Is your car squeaking in all the wrong places? Check out the ‘whats’ and ‘wheres’ on how to silence your car once and for all.
If you keep a car long enough, at some point you’re going to start hearing squeaks and groans upon opening things like your car’s door, the hood, the gas tank lid and the trunk. Luckily with the application of a few lubricants you can quiet your car and avoid costly repairs.
The lubricants we will be discussing in this article are :
WD-40 – A very popular penetrating spray for light-duty lubrication and freeing up sticking or metal assemblies. Available at most hardware and auto parts stores.
White Lithium Grease – Great for metal-to-metal joints like hinges and latches. Same availability as above.
Graphite Lubricant – The right choice for locks. It’s a dry compound and thus won’t attract dirt and dust to mechanisms like an oil would. Also available at most hardware stores and auto parts stores.
Here are four known “squeak areas” that mechanics suggest you lubricate periodically:
- Lock Mechanisms – Most of today’s cars have electronic locks but if you have a key lock on your car’s doors, it should be lubricated periodically. You can keep these delicate mechanisms moving freely with a blast of dry graphite powder. Spray a little into each lock and move the cylinder with your key several times to work the graphite into the mechanism. Make sure to do this to both of your doors, and your trunk lock too.
- Gas tank lid – This hinge is out in the open and gets hit with a lot of grit and salt spray. Give it a squirt of WD-40 a few times a year to keep it from rusting. Be sure to wipe away any excess to keep it from dripping onto your car’s finish.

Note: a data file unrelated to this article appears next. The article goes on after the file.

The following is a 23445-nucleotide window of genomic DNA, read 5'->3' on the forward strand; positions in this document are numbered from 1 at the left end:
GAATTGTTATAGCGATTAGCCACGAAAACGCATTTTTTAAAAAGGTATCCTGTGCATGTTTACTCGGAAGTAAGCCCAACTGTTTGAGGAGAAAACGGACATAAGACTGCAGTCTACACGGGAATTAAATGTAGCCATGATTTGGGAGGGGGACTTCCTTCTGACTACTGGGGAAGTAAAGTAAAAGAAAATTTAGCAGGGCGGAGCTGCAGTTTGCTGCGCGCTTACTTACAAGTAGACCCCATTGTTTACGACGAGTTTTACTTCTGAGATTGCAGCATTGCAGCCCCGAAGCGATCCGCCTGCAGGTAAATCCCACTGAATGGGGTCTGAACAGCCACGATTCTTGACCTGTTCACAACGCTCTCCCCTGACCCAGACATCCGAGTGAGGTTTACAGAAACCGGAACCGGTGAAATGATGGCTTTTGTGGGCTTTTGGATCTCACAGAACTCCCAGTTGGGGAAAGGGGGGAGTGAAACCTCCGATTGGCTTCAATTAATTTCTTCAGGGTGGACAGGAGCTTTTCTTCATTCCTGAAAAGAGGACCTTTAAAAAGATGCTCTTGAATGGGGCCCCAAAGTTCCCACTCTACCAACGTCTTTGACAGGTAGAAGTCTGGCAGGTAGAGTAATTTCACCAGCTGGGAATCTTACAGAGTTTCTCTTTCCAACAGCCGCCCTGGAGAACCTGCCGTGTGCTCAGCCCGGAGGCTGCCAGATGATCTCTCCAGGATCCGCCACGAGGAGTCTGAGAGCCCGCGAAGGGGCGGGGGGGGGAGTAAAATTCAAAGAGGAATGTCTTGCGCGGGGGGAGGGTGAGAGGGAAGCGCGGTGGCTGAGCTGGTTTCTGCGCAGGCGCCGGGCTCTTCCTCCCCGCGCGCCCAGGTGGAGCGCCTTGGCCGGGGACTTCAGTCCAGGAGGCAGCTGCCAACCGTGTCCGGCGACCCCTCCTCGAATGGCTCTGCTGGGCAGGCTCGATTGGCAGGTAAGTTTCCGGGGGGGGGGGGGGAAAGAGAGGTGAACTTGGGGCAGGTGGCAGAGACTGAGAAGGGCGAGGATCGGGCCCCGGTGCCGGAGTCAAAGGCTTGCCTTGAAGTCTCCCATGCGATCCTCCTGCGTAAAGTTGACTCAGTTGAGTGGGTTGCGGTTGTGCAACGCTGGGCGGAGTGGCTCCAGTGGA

- Hood Hinges – Lift up the hood of your car and you will see two scissor-like hinges holding the hood to the car body. Lubricate these mechanisms with white lithium grease. Do this at least twice a year so the mechanism works freely. Be sure to close and open your hood a few times to work the lubricant into the mechanisms after you apply the lubricant.
- Hood Latch – Your car’s hood latch will be at the front of the car and it secures the hood in the down position. It typically grabs a circular metal loop that is located on the hood assembly. These latches get dry and make unlatching the hood difficult. Locate the latch (there may be two) and give it a good blast with the white lithium grease. Then open and close the hood a few times to work it in. Lubricate your trunk latch the same way.
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